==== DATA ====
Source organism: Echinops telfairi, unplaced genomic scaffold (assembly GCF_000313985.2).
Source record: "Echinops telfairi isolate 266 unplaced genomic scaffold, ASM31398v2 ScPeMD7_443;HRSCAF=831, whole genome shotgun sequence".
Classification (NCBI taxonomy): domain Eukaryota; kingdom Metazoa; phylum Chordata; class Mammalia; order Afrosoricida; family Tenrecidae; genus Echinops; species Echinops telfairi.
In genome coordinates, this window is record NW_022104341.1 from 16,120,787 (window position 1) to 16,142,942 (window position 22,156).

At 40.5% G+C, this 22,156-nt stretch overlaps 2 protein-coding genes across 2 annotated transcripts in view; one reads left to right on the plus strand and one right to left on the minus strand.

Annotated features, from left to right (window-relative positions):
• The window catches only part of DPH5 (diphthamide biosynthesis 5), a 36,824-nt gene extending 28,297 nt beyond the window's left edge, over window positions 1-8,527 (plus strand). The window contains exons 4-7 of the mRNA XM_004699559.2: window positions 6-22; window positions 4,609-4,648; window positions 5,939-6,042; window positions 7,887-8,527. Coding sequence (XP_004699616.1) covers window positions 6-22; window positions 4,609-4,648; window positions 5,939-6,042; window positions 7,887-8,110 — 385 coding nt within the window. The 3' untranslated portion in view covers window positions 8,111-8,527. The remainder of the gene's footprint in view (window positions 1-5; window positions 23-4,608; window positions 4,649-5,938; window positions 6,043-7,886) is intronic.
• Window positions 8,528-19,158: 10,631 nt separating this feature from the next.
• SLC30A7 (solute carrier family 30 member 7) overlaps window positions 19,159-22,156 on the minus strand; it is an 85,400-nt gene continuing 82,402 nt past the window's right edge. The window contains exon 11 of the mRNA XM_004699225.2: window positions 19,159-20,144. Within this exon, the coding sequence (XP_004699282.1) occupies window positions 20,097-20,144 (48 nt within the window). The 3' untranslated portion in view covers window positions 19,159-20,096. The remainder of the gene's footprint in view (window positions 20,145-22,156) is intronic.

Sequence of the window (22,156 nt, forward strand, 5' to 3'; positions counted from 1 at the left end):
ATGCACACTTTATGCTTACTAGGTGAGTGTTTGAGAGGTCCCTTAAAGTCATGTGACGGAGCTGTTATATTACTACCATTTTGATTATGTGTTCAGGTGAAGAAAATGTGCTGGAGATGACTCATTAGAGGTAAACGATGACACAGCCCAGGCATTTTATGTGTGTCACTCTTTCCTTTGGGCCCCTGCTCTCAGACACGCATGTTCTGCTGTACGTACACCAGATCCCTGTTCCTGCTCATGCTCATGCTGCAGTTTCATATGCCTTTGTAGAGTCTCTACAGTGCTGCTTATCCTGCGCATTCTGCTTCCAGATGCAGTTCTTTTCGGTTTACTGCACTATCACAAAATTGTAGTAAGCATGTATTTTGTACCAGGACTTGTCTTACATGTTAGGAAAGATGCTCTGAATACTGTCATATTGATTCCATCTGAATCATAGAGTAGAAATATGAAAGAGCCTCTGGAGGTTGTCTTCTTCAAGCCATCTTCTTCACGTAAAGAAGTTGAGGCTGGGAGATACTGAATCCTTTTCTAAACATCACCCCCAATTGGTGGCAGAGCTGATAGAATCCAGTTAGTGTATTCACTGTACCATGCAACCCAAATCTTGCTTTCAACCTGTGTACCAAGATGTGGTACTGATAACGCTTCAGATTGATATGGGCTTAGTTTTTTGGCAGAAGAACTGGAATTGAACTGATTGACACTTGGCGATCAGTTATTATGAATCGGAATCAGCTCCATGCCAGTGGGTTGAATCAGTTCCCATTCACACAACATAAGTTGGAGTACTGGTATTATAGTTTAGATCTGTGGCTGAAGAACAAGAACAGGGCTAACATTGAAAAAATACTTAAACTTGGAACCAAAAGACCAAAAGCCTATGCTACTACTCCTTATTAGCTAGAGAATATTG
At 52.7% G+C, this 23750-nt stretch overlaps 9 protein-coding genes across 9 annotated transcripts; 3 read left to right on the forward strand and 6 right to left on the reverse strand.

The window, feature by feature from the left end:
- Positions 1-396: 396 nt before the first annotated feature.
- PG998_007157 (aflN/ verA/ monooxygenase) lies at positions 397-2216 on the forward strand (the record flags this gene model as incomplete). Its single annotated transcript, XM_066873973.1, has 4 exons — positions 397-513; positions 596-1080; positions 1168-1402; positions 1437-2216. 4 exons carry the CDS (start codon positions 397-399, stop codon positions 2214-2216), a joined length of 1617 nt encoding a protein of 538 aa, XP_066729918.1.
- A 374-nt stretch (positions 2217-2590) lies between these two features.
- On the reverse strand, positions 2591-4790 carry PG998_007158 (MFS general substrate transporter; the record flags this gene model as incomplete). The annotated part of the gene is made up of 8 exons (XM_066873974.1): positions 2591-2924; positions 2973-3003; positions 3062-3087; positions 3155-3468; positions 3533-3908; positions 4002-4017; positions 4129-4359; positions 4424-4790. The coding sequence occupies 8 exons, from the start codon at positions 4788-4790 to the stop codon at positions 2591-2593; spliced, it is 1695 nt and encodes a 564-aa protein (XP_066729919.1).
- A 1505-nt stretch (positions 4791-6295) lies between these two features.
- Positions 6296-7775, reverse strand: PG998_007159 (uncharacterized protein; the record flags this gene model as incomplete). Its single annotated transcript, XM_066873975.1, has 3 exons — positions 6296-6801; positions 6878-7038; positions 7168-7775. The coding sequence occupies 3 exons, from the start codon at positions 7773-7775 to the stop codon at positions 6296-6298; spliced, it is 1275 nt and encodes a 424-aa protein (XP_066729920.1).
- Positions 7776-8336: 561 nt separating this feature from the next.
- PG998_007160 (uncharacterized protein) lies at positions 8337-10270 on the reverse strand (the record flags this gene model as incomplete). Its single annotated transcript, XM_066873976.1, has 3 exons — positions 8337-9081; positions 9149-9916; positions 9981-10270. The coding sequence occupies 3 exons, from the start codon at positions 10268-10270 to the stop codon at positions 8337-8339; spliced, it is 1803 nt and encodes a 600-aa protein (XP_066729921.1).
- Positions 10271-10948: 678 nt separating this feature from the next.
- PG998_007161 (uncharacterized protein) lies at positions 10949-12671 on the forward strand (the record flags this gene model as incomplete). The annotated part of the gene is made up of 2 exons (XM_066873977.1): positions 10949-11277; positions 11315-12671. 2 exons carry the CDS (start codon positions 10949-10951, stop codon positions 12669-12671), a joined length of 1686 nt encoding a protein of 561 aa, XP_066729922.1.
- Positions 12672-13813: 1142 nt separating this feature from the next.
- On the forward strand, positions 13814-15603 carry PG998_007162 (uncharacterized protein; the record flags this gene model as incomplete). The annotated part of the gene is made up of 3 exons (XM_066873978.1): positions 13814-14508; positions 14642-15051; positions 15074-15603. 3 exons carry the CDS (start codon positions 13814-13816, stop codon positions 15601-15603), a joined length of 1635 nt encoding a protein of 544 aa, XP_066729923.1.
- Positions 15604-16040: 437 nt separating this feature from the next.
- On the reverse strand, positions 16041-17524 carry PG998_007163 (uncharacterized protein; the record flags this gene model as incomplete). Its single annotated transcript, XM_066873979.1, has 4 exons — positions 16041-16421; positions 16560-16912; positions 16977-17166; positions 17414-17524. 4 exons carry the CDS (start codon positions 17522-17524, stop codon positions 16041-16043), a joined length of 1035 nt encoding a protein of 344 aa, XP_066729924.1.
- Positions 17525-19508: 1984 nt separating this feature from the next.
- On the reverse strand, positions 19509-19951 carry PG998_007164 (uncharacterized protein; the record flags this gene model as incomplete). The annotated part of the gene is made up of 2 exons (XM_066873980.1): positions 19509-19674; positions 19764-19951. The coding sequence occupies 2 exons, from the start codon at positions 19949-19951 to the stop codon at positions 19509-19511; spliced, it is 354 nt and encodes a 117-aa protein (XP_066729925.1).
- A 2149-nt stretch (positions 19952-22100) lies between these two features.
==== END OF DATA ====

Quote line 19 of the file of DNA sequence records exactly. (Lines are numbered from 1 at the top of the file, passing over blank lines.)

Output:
- Positions 6296-7775, reverse strand: PG998_007159 (uncharacterized protein; the record flags this gene model as incomplete). Its single annotated transcript, XM_066873975.1, has 3 exons — positions 6296-6801; positions 6878-7038; positions 7168-7775. The coding sequence occupies 3 exons, from the start codon at positions 7773-7775 to the stop codon at positions 6296-6298; spliced, it is 1275 nt and encodes a 424-aa protein (XP_066729920.1).